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StarForcePilot

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  1. I agree, I found this page that was very revealing -> http://www.slagcoin.com/joystick/restrictors.html
  2. You know what, that's an excellent point: I hadn't even considered it to be honest! On the first prototype the base is the restrictor, which means it's essentially free moving as it's round. On the second prototype there's still a square, flat plastic restrictor plate there. So we'll keep this in, good eye! What else should I look out for? Needless to say I've never had the highest quality standalone controllers
  3. Cheers mate The lower transparant plate of the joystick, and the top metal plate are removed, leaving a reduced height that wedges snugly between the top and bottom case shell, adding an added stability to the joystick besides just the 4 screws (check the very messy 1st prototype controls below ). The few people that tried the SFP on their lap didn't seem to notice the stick, but it's definately something to keep an eye on. I would've liked to add a metal base to the unit, but the current unit is about a kilo with rubber feet, which is nicely stable on a desk. However, I fear the production line device will be quite a bit lighter, so then we need to consider how to weigh it down, and a baseplate is a good option (it's more a cost issue really).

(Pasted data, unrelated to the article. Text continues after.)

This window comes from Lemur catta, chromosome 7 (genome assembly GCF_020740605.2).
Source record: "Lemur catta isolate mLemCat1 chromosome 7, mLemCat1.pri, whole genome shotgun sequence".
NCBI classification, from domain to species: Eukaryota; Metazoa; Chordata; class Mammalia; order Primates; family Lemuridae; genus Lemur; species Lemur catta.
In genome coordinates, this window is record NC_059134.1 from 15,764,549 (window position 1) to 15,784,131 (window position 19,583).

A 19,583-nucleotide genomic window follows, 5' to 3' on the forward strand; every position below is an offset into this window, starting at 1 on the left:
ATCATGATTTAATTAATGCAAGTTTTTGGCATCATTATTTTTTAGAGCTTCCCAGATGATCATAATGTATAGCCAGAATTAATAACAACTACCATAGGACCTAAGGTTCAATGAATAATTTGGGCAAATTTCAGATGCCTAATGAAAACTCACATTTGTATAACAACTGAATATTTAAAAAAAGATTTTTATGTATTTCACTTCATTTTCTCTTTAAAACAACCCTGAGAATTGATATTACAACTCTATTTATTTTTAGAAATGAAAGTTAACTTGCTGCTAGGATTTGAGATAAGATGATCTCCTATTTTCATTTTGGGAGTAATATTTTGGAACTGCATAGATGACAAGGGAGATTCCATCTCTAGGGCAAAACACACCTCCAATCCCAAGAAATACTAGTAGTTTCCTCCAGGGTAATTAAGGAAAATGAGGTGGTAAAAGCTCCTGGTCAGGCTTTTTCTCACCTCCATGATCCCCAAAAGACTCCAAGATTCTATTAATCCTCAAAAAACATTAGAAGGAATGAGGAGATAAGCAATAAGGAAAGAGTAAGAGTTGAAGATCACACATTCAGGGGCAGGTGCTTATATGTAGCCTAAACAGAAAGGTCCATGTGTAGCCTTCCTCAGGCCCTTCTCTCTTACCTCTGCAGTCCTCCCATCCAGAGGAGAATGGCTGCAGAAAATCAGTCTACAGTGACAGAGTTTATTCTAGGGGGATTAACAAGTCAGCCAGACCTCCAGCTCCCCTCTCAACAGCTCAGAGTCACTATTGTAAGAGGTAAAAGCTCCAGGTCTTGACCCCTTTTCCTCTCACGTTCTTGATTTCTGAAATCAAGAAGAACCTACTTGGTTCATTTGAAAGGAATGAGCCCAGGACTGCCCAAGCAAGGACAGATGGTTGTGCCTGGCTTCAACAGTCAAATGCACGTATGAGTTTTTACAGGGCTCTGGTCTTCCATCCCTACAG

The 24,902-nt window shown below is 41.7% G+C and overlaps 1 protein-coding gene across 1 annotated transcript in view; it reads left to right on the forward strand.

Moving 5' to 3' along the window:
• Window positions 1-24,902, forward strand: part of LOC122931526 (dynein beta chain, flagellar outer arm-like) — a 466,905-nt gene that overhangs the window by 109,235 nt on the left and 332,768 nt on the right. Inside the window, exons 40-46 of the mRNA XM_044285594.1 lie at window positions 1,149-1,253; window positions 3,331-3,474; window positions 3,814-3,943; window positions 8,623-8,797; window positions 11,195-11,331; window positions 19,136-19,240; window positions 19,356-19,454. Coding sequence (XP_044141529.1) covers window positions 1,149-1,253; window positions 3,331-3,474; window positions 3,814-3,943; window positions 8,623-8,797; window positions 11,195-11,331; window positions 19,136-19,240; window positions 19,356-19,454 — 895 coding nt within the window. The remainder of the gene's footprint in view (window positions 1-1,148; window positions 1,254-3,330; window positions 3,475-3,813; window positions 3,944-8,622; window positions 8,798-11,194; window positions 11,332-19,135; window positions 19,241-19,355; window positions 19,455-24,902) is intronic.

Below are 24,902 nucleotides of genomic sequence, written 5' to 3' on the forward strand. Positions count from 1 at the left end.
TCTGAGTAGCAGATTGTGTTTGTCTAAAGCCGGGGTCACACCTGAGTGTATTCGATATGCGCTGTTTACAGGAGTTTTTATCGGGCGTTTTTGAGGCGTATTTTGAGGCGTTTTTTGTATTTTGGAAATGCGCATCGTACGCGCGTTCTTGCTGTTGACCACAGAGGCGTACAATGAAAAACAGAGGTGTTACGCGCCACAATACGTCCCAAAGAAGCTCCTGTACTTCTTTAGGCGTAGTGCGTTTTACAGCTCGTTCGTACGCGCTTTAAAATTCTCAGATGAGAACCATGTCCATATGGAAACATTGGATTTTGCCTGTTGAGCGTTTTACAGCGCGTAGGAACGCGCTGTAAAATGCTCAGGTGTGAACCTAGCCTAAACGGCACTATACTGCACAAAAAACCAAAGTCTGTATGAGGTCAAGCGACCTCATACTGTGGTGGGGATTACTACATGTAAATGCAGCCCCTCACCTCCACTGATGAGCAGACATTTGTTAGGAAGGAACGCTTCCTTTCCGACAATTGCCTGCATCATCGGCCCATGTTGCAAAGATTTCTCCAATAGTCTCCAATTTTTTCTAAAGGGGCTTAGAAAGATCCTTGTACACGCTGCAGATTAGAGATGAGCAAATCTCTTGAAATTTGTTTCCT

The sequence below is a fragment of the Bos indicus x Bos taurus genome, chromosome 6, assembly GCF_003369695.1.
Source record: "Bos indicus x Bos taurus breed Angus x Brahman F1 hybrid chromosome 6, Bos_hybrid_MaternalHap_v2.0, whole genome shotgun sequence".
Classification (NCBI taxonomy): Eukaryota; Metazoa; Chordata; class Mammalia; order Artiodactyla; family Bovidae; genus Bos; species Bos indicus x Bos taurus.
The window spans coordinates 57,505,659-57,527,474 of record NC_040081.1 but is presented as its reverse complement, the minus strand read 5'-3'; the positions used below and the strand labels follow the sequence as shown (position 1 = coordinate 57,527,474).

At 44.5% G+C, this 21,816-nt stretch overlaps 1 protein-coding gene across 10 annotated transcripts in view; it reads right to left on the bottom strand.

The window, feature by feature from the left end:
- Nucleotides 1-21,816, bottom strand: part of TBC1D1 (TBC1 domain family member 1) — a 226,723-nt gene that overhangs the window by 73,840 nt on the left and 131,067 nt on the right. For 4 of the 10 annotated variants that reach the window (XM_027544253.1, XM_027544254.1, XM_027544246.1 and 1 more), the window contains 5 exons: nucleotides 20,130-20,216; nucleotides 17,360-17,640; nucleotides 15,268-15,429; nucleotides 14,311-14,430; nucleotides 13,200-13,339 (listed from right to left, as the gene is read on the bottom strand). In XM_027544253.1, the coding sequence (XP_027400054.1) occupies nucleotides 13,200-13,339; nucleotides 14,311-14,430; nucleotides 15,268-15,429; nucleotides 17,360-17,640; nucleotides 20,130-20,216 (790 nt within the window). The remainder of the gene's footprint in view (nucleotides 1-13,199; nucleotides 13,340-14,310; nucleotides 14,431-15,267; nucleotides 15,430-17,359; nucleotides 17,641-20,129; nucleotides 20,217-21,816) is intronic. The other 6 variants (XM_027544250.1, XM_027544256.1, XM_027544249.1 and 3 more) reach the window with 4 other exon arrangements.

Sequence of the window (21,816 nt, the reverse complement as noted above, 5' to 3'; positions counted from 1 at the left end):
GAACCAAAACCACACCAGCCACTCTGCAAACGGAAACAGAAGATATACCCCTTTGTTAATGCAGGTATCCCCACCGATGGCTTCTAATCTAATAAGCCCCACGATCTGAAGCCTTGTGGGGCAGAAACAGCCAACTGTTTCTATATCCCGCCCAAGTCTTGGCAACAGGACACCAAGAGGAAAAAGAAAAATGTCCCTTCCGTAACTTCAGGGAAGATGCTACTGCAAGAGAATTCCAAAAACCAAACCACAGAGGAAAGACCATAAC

4. There is a hole in the bottom for the joystick to move through, but it won't be big enough to really do any internal reconfiguration. However, the joystick will be connected to the top shell, and the top shell is easily unscrewed with only 6 screws and 1 plug (connecting buttons, joystick & sound to the base). But you can easily change the ball top without opening it up, though I've added a few picture to show how the stick is seated in the concept, you'll notice that the case is a little broader than the prototype (ignore the rickety 3D construction, it was a quick mockup for the tooling company):
  5. Thanks Leo, it's these open interactions which help steer the development of the system. Plug-and-play is still very much the ambition though, I was being sincere on the website that I'd like people to be able access and alter their system without needing to solder or follow wiring schemes, and to have a game interface that is clean and simple, not laden with tweaks and options, and directly configured to use our controls. And yeah, configuring input controllers every time you plug them in is totally unacceptable. We've booked 3-4 months on case development with a draftsman & his team if we achieve funding, so this time I hope to work in parallel with Hartmut, Shea and Alec on the software interface(s). I'd like to think the SFP won't merely be a nicer emulation box, I'm working hard to make it a system apart from the usual emulation handhelds, but we shall see how it pans out Thanks again for the feedback!